The strike that affected South African carmakers like Toyota, Nissan, BMW and GM continue despite talks already began with the National Union of Metalworkers of South Africa.
Yesterday, about 30.000 metalworkers stopped plant production in a massive instantaneous protest to demand higher wages at plants operated by seven vehicle manufacturers.
“Nothing has changed, the strike continues in Pretoria, Durban, Port Elizabeth and East London,” Castro Ngobese, a spokesman for Numsa said by phone. “There were talks last night and a strike committee will discuss that this morning.”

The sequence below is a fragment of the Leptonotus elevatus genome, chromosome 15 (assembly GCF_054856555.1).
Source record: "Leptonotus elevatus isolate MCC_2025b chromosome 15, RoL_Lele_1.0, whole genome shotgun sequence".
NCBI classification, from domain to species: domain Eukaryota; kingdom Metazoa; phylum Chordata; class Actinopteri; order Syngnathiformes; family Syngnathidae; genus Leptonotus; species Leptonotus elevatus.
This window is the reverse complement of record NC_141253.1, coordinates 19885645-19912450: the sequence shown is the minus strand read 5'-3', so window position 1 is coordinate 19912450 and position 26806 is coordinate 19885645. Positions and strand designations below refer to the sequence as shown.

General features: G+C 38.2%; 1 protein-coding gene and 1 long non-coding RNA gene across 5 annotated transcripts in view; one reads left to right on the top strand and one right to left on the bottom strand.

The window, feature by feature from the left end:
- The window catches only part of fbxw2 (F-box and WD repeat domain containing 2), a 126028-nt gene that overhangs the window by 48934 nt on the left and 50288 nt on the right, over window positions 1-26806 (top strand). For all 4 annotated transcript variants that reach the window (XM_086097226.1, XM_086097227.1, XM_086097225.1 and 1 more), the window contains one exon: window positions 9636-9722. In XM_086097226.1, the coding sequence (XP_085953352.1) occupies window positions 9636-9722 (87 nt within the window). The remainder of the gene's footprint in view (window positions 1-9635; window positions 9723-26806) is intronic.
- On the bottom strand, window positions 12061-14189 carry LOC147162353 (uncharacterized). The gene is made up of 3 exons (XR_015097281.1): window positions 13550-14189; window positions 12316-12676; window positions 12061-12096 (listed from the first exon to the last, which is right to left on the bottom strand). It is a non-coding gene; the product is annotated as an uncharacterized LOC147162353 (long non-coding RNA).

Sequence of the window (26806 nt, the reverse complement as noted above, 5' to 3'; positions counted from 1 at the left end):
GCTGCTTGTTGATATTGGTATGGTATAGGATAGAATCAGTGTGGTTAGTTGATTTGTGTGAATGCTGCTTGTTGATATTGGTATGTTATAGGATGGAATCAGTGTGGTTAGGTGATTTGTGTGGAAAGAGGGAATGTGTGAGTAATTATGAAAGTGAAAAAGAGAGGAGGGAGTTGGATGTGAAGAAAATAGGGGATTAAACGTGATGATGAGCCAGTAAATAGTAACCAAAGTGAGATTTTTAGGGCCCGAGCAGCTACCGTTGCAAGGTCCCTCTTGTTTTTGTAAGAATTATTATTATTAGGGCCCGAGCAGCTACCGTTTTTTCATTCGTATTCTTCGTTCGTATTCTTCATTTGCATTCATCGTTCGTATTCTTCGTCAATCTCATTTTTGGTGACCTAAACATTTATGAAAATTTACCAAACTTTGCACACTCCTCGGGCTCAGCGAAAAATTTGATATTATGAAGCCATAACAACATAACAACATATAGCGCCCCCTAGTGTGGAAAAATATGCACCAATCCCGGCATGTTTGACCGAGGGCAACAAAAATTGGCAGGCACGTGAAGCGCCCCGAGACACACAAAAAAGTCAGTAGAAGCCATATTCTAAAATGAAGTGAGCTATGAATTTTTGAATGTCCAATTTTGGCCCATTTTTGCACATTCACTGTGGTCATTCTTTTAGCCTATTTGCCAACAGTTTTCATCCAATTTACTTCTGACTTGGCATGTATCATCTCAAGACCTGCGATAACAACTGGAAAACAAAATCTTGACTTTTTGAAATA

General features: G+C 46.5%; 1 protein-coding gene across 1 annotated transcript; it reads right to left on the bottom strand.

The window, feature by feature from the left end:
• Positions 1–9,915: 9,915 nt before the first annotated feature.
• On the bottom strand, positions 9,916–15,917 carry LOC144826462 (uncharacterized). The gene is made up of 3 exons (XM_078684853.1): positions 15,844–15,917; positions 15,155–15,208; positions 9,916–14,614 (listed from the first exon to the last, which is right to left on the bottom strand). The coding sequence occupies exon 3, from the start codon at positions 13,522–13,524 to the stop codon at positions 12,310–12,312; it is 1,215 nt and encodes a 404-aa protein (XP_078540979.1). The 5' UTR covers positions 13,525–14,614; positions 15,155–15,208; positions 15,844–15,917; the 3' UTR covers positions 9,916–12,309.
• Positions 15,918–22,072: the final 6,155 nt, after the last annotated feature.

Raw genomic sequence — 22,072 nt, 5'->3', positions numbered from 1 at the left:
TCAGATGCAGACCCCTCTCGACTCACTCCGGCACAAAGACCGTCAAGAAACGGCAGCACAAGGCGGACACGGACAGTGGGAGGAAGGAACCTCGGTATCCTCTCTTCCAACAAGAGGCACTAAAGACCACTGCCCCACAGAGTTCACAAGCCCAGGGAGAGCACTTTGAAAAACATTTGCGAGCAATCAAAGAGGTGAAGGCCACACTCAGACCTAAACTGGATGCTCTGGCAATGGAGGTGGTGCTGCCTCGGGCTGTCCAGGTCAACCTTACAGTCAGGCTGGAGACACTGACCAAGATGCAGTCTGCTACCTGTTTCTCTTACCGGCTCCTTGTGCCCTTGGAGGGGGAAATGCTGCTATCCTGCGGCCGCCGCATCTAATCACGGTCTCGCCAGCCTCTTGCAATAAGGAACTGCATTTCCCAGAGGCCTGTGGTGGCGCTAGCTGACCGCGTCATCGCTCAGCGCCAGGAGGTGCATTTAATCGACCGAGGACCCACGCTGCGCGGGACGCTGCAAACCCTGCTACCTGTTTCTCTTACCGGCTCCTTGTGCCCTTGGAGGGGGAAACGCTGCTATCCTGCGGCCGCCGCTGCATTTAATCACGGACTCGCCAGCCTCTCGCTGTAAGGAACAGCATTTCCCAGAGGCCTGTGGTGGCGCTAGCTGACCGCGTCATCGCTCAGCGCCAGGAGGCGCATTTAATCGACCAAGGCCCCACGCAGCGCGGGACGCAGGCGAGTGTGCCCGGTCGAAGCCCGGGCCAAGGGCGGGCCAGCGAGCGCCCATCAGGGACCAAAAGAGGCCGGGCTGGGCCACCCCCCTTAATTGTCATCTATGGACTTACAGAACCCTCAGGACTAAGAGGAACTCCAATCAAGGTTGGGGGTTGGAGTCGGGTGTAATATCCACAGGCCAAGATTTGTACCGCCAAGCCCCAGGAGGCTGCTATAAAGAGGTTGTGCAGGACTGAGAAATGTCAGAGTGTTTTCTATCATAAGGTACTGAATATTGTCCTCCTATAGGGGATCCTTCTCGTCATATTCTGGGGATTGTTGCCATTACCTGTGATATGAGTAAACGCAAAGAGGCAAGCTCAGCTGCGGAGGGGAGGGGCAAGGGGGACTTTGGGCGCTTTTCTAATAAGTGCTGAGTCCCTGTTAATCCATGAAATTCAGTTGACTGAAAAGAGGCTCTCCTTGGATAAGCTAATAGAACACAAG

Numsa is asking for a 14% annual wage increase, improved medical benefits and shift flexibility. Employers are willing to offer 10 percent in the first year, the union’s General Secretary Irvin Jim said on Aug. 16. This compares with the South African Reserve Bank’s forecast for 5.9 percent average inflation in 2013. The strike disrupts the auto industry, which accounts for roughly 7% of the country’s gross domestic product, according to Department of Trade and Industry estimates.
A prolonged stoppage of production could impact economic growth, foreign direct investment, and South Africa’s reputation as a supplier to the world’s vehicle industry, according to economists and the manufacturers’ association.